Tuesday, 7 April
After having pursued my Dorset church project on and off for a couple of years, it’s time to make an overview of what I’ve done and what remains to be done.
I’ll start before the Norman conquest with the Anglo-Saxons. With the exception of Sherborne Abbey where the Anglo-Saxon influence is more substantial, most of the remnants from that period are small. They can be found at Melbury Bubb, Melbury Osmund, Wareham and Winterbourne Steepleton with smaller bits and pieces elsewhere.
Melbury Bubb is south of Sherborne, the church being dedicated to St Mary. Much of the church has been rebuilt but it has a spectacular Anglo-Saxon font, which Pevsner describes as “barbaric..wild, entangled strands and animals all upside down” but which I rather like (we’d better start get used to barbarism, it’s all the rage). They are upside-down as the font was probably originally a preaching cross recycled into a font. Apparently, early on in the Christian Anglo-Saxon period, congregations may have gathered around these preaching crosses before a church was built so that the presence of Saxon work in a preaching cross is not necessarily an indication that there was a Saxon church at a particular location (you’d need to look at the dating of objects fairly carefully).
Melbury Bubb is an intriguing name. There are a number of Melburys. The Bubb is probably a family name either from the Anglo-Saxon period (Bubbo) or a Norman family. There are various theories about Melbury (several other villages have Melbury as the first part of their name). The “bury” is simply a fortified place but the “Mel” is variously thought to have originated from the Old Celtic (Brythonic presumably) “mailo” meaning Bare (by Zachrisson) or from Anglo-Saxon “maelo” apparently meaning “variegated” (of many colours?) (by Ekwall, among others). Neither of these derivations seems immediately obvious. The hills around the Melburys are certainly bare but were they so denuded of trees in Anglo-Saxon times? And why call several neighbouring villages by a joint name of many colours? Anton Fägersten in his “The Place Names of Dorset” gives an account of the discussions. A lot of studies were made on Dorset place names by researchers at Lund University, which explains the Swedish names; these are still important works of reference on Dorset place names. Knowing Swedish gives you a better grasp of the meaning of many English place names than the English have themselves.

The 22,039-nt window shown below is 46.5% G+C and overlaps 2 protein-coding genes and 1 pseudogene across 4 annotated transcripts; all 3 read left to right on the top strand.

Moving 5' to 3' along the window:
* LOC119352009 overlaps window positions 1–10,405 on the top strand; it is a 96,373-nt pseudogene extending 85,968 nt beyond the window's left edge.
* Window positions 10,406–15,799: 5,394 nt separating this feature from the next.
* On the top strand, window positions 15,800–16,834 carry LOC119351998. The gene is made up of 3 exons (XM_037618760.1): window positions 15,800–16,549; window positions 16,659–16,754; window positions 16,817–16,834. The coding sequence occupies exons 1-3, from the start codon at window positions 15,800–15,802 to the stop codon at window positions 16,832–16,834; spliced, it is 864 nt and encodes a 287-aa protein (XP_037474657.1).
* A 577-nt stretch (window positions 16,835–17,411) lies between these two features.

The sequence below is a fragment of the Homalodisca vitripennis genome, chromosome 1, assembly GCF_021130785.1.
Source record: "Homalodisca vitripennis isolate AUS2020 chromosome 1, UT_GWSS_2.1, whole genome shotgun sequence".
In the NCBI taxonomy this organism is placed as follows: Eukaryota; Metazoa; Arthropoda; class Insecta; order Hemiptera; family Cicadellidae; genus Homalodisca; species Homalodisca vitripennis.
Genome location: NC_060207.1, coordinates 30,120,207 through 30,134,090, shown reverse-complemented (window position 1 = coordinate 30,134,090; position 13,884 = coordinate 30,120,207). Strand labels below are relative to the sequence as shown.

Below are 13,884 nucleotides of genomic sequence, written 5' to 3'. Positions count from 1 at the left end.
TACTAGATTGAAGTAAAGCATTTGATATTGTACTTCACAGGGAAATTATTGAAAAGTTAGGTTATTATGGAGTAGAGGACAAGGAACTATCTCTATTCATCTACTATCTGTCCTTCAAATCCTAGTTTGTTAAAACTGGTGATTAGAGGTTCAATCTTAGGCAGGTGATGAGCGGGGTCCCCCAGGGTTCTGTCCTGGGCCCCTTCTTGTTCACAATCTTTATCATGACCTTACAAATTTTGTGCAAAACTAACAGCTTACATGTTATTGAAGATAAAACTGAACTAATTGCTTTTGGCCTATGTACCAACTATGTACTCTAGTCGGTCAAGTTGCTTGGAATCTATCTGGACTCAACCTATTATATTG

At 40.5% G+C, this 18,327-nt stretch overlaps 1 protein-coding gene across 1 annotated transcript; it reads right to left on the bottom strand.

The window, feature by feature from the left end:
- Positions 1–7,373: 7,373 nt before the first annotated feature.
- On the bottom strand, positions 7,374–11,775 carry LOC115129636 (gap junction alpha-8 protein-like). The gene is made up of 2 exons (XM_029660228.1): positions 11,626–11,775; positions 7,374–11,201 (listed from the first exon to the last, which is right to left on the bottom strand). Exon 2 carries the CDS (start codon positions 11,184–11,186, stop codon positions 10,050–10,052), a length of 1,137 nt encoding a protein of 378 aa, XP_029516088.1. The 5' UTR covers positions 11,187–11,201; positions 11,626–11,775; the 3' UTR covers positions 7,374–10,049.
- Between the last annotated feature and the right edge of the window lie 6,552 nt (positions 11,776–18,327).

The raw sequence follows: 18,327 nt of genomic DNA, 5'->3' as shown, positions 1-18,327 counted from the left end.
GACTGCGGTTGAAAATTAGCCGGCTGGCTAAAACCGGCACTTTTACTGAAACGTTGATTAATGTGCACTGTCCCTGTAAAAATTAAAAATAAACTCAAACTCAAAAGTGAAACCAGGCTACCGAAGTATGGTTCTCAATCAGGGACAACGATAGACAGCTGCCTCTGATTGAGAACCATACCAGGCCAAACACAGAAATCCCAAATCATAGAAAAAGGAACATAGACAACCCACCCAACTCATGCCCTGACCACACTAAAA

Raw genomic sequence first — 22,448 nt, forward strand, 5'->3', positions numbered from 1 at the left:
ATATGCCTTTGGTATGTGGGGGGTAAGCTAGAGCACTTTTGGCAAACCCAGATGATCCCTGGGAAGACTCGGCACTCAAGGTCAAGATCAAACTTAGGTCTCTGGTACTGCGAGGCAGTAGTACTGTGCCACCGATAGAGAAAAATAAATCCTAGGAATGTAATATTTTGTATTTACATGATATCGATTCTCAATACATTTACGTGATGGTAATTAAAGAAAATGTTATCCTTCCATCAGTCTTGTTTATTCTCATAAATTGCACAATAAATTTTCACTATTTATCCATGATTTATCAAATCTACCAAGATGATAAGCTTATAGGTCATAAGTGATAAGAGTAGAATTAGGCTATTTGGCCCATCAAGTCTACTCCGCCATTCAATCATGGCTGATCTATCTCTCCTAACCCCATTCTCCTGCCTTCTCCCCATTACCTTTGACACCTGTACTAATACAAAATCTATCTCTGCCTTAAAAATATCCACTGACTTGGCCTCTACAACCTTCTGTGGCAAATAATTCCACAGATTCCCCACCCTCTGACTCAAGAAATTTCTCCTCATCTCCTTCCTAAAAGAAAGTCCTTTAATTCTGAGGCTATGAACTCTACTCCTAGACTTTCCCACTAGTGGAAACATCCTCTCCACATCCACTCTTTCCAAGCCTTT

The area around Melbury Bubb also has literary associations being the assumed location of Thomas Hardy’s “The Woodlanders”. It’s one of my favourites set in this area, verdant and softly sylvan beneath the limestone uplands. Hardy’s locations are not crystal clear. I’ve seen Melbury Bubb referred to both as Hardy’s Great Hintock (odd given the tiny size of the place) and Little Hintock. And it’s very possible that Hardy’s inspiration was from a couple of other nearby villages, not the Melburys. But the atmosphere of the area is very Woodlanders.
Melbury Osmond is to the north-west a bit towards Yeovil. St Osmund’s church has a Saxon “bust seen from the top and enmeshed”. I haven’t visited that church and am not sure what Pevsner means here by “bust” in this context or indeed “enmeshed”. But I must put it on my list of things to see.
Melbury Osmond is named after St Osmund who was a Norman nobleman who came over with William the Conqueror and became Bishop of Sarum. My book of saints tells me that his hobby was copying books and binding them, which sounds more sympathetic than clanking around in armour.